server {    server_name;    root /server/thomasreinecke/nginx;}
  • test your nginx config to make sure its syntax is ok before we move on
> nginx -t
nginx: the configuration file /etc/nginx/nginx.conf syntax is oknginx: configuration file /etc/nginx/nginx.conf test is successful

Configure and secure nginx

Since our plan is to utilize PWA service workers, your web app has to run on HTTPS (and ideally also on HTTP/2) only. In addition we certainly should support Google’s attempts to enforce a more secure web.

Beginning in July 2018 with the release of Chrome 68, Chrome will mark all HTTP sites as “not secure”.

Fortunately Let’s Encrypt provides free SSL certificates for your web server including auto-renewal, and all you need to do is properly secure it.

  • install certbot from Let’s Encrypt
sudo apt-get install certbot python3-certbot python-certbot-nginx python3-certbot-nginx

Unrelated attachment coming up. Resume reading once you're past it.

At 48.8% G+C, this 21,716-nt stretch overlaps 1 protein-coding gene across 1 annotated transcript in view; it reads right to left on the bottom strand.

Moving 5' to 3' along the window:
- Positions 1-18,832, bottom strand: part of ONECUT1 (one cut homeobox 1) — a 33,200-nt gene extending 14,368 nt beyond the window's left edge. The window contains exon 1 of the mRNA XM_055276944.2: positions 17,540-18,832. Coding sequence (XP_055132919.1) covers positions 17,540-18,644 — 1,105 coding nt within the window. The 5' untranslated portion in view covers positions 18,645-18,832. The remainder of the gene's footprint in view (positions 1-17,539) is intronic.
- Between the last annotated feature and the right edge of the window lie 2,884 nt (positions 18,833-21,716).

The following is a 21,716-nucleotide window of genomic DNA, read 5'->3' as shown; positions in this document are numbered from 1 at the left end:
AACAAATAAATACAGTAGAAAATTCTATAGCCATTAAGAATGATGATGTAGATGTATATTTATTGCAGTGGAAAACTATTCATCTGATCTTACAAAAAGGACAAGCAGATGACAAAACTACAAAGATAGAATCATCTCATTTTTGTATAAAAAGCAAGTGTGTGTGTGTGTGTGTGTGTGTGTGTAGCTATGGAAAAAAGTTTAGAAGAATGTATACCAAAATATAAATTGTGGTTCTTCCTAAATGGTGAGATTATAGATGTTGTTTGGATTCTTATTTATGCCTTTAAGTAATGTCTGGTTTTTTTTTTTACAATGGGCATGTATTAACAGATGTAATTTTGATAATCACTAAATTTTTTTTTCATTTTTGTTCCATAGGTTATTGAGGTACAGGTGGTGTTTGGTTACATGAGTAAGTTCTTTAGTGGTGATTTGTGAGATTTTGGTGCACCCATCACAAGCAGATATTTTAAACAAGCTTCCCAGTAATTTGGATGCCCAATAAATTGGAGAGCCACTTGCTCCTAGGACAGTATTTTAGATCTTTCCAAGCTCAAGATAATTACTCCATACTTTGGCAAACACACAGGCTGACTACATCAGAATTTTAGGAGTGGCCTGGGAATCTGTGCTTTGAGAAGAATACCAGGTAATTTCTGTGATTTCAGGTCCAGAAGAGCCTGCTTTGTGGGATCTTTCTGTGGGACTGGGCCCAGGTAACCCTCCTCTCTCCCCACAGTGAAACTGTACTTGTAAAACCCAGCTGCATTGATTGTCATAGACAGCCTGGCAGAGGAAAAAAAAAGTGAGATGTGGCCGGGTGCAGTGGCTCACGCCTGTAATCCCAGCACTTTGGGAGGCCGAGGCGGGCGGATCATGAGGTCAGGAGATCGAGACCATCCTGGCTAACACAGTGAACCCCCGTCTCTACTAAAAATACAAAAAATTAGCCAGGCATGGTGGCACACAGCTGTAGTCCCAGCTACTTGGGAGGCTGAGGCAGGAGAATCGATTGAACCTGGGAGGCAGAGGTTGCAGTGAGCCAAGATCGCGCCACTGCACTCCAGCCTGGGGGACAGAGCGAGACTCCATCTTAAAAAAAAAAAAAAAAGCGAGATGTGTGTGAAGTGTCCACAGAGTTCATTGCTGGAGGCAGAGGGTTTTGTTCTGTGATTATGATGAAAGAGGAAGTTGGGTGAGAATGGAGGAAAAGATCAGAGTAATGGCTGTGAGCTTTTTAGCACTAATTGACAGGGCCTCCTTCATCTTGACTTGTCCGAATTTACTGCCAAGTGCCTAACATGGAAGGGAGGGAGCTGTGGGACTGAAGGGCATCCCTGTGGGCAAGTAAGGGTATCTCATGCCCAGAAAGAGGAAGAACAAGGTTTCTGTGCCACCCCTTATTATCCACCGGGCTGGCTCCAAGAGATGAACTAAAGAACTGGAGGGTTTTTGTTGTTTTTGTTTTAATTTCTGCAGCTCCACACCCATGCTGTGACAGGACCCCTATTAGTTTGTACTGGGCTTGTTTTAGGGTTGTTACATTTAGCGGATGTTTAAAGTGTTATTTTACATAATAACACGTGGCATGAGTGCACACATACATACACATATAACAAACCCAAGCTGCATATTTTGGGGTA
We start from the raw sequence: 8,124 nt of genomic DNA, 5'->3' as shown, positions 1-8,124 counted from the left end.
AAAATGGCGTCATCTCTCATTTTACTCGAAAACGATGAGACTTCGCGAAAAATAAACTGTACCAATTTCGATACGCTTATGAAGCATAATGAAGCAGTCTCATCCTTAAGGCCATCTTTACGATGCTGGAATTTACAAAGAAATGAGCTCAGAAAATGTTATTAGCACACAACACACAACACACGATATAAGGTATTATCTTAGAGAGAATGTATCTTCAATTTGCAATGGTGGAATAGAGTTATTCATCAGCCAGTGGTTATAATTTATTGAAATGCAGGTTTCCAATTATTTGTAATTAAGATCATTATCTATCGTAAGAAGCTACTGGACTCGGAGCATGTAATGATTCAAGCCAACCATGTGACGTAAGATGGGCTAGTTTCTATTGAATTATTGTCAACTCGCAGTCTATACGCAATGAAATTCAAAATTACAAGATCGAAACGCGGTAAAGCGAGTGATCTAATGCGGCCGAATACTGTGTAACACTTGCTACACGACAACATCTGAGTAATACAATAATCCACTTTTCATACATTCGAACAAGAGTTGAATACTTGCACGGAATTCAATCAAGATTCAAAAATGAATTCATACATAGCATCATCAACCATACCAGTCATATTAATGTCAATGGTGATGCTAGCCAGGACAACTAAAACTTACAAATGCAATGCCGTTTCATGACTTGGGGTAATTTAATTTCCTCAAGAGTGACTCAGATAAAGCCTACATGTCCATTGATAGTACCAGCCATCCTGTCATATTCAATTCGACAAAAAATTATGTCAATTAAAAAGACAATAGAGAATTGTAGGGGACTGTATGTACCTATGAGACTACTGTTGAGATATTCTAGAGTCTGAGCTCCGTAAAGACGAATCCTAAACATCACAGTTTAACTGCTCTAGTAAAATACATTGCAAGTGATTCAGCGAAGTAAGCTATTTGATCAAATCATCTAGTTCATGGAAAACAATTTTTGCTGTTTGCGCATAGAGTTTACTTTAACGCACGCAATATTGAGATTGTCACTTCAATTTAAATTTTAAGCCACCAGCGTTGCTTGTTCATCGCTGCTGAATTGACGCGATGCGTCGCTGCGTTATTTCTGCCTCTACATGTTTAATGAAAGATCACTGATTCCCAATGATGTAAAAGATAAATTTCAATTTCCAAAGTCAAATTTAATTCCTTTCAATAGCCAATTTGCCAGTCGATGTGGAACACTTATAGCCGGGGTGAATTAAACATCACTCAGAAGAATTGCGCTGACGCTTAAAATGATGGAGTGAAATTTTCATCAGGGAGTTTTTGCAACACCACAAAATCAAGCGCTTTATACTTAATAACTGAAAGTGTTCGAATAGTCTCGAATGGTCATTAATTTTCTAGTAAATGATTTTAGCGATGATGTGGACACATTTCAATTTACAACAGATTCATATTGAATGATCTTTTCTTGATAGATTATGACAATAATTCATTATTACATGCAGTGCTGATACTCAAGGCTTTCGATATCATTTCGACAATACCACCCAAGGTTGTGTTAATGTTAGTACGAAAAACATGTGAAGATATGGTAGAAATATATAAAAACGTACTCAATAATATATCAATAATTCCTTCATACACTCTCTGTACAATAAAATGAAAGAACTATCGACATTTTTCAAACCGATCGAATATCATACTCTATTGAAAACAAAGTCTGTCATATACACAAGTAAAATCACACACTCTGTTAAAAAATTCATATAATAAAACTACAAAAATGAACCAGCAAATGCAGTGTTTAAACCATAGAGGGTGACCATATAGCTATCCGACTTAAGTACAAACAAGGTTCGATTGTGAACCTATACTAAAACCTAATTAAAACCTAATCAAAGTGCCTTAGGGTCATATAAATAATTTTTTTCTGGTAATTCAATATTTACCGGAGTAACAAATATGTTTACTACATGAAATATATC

• Based on the initial config of your nginx server we’ve done earlier, certbot provides a pretty comfortable way to create a certificate for your site including an end-2-end reconfiguration of your nginx service to support SSL and redirect HTTP traffic to HTTPs.
sudo certbot --nginx -d -d
  • It’ll ask you whether you want certbot to reconfigure your nginx instance.
Please choose whether or not to redirect HTTP traffic to HTTPS, removing HTTP access.--------------------------------------------------------------------1: No redirect - Make no further changes to the webserver configuration.2: Redirect - Make all requests redirect to secure HTTPS access. Choose this fornew sites, or if you're confident your site works on HTTPS. You can undo thischange by editing your web server's configuration.--------------------------------------------------------------------Select the appropriate number [1-2] then [enter] (press 'c' to cancel):